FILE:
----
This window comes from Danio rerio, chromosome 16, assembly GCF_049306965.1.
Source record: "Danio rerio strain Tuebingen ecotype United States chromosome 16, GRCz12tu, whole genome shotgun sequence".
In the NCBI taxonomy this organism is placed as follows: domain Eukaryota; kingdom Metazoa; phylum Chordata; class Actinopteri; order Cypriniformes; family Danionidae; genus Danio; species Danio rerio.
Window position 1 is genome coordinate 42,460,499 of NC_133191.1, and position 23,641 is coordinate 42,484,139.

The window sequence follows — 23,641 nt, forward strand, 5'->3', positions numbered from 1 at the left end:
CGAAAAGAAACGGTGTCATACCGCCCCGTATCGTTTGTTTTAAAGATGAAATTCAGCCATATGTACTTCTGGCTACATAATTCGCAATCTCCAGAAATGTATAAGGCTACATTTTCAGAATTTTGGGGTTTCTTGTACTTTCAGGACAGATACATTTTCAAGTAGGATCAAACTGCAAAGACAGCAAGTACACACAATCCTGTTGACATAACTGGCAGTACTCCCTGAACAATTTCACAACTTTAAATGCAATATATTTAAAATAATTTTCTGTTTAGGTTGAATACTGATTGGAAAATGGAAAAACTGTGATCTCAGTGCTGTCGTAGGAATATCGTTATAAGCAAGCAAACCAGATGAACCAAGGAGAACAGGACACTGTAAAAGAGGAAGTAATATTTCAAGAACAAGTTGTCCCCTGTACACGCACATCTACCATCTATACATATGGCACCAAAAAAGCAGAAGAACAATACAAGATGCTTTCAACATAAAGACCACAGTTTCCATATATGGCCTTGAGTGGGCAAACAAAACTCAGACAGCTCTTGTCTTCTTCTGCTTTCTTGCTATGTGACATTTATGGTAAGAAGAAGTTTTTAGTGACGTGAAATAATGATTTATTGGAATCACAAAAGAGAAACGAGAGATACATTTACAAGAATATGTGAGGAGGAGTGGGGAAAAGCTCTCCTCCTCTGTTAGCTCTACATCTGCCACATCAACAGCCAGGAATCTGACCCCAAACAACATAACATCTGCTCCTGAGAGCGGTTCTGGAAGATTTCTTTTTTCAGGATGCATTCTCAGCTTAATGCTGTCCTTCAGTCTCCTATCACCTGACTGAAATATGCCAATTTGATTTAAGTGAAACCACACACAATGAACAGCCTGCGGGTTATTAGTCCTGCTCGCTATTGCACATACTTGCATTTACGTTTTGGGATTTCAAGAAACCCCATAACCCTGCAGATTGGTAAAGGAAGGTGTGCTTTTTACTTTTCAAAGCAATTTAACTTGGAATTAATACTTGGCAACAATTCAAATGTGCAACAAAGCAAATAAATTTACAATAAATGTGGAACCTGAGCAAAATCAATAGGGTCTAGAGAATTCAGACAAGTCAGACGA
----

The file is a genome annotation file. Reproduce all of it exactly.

This window comes from Danio rerio, chromosome 16, assembly GCF_049306965.1.
Source record: "Danio rerio strain Tuebingen ecotype United States chromosome 16, GRCz12tu, whole genome shotgun sequence".
In the NCBI taxonomy this organism is placed as follows: domain Eukaryota; kingdom Metazoa; phylum Chordata; class Actinopteri; order Cypriniformes; family Danionidae; genus Danio; species Danio rerio.
Window position 1 is genome coordinate 42,460,499 of NC_133191.1, and position 23,641 is coordinate 42,484,139.

The window sequence follows — 23,641 nt, forward strand, 5'->3', positions numbered from 1 at the left end:
CGAAAAGAAACGGTGTCATACCGCCCCGTATCGTTTGTTTTAAAGATGAAATTCAGCCATATGTACTTCTGGCTACATAATTCGCAATCTCCAGAAATGTATAAGGCTACATTTTCAGAATTTTGGGGTTTCTTGTACTTTCAGGACAGATACATTTTCAAGTAGGATCAAACTGCAAAGACAGCAAGTACACACAATCCTGTTGACATAACTGGCAGTACTCCCTGAACAATTTCACAACTTTAAATGCAATATATTTAAAATAATTTTCTGTTTAGGTTGAATACTGATTGGAAAATGGAAAAACTGTGATCTCAGTGCTGTCGTAGGAATATCGTTATAAGCAAGCAAACCAGATGAACCAAGGAGAACAGGACACTGTAAAAGAGGAAGTAATATTTCAAGAACAAGTTGTCCCCTGTACACGCACATCTACCATCTATACATATGGCACCAAAAAAGCAGAAGAACAATACAAGATGCTTTCAACATAAAGACCACAGTTTCCATATATGGCCTTGAGTGGGCAAACAAAACTCAGACAGCTCTTGTCTTCTTCTGCTTTCTTGCTATGTGACATTTATGGTAAGAAGAAGTTTTTAGTGACGTGAAATAATGATTTATTGGAATCACAAAAGAGAAACGAGAGATACATTTACAAGAATATGTGAGGAGGAGTGGGGAAAAGCTCTCCTCCTCTGTTAGCTCTACATCTGCCACATCAACAGCCAGGAATCTGACCCCAAACAACATAACATCTGCTCCTGAGAGCGGTTCTGGAAGATTTCTTTTTTCAGGATGCATTCTCAGCTTAATGCTGTCCTTCAGTCTCCTATCACCTGACTGAAATATGCCAATTTGATTTAAGTGAAACCACACACAATGAACAGCCTGCGGGTTATTAGTCCTGCTCGCTATTGCACATACTTGCATTTACGTTTTGGGATTTCAAGAAACCCCATAACCCTGCAGATTGGTAAAGGAAGGTGTGCTTTTTACTTTTCAAAGCAATTTAACTTGGAATTAATACTTGGCAACAATTCAAATGTGCAACAAAGCAAATAAATTTACAATAAATGTGGAACCTGAGCAAAATCAATAGGGTCTAGAGAATTCAGACAAGTCAGACGA